What this all comes down to is that this VN is fairly close to a perfect example of the best of the sub-genre, as well as being an example of why I still play charage, even though most of them are crap hiding the gems.  For people who like a strong element of fantasy in their charage, as well as a strong plot for both the characters and the game in general, this is an excellent choice.  For those who prefer to avoid seriousness and stress at all costs, it might be a too much though.  Also... SPOILERS BELOW


There is a TON of weird incest in this VN.  I'm not going to tell you what I mean, though...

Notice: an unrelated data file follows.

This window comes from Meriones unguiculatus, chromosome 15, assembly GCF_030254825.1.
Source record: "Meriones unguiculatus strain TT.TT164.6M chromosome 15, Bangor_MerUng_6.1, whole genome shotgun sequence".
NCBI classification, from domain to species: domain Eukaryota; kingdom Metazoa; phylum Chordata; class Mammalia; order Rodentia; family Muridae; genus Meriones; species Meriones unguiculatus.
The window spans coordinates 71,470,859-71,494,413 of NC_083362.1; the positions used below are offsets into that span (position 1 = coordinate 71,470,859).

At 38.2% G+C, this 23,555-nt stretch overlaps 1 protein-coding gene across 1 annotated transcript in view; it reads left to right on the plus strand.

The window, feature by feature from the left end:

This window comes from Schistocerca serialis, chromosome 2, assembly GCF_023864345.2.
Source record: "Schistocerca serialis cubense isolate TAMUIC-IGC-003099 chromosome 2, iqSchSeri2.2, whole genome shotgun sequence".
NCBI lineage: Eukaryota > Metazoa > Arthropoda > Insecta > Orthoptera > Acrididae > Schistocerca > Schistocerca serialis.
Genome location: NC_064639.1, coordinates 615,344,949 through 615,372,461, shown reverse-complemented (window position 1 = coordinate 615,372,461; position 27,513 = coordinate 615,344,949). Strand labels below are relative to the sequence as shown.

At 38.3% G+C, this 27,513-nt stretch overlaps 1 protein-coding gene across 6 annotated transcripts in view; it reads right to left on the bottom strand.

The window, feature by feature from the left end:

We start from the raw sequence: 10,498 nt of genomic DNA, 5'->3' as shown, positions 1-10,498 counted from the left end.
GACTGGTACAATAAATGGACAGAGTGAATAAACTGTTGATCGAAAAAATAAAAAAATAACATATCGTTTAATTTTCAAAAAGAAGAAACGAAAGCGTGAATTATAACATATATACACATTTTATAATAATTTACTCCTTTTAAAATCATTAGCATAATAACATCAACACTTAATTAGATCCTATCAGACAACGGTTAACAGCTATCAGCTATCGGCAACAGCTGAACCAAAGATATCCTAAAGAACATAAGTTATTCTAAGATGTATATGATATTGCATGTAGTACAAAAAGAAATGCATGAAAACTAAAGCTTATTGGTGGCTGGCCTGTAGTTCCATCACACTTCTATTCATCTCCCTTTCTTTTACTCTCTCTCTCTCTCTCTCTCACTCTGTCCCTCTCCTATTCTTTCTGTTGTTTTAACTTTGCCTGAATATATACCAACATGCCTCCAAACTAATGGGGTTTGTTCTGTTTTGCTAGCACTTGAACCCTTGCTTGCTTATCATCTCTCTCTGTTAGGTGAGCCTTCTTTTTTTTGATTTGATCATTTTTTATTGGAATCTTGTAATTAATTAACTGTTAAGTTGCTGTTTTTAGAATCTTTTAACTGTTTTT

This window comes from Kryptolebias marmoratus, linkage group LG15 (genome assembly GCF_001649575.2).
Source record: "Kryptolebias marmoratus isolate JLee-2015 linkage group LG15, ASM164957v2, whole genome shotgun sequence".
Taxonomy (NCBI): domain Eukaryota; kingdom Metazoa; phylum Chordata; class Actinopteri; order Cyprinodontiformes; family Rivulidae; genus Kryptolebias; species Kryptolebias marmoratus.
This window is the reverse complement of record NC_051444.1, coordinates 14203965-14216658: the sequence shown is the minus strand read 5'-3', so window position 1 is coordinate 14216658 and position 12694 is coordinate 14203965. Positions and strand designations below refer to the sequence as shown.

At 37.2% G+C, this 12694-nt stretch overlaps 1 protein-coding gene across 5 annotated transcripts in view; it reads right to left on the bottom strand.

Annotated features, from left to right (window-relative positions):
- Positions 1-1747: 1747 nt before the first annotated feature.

Mmm... first, I should probably mention my first encounter with the company that made this VN, Hulotte, Imouto no Okage de Motesugite Yabai!  Moteyaba was a pretty straightforward take on the 'popular protagonist that forms a harem he eventually chooses a girlfriend from' trope, and as a result, while it was decent, I didn't find anything to be particularly interesting about it. 

In a way the same can be said about Yomeyaba, in that it uses the same (common to about ninety percent of charage) tropes and is true to the ideas behind them... but in the same breath, I can say that it did manage to distinguish itself in some ways that were different from the genre norms (well, really they just hit another cliche of a less common variant, but meh).  Basically, the protagonist in this VN is the descendant of a kami (I distinguish 'kami' from our Western concept of God because it is distinct) and as a result, he possesses superpowers... in his case, the ability to enhance his body... and dream about his potential future wives.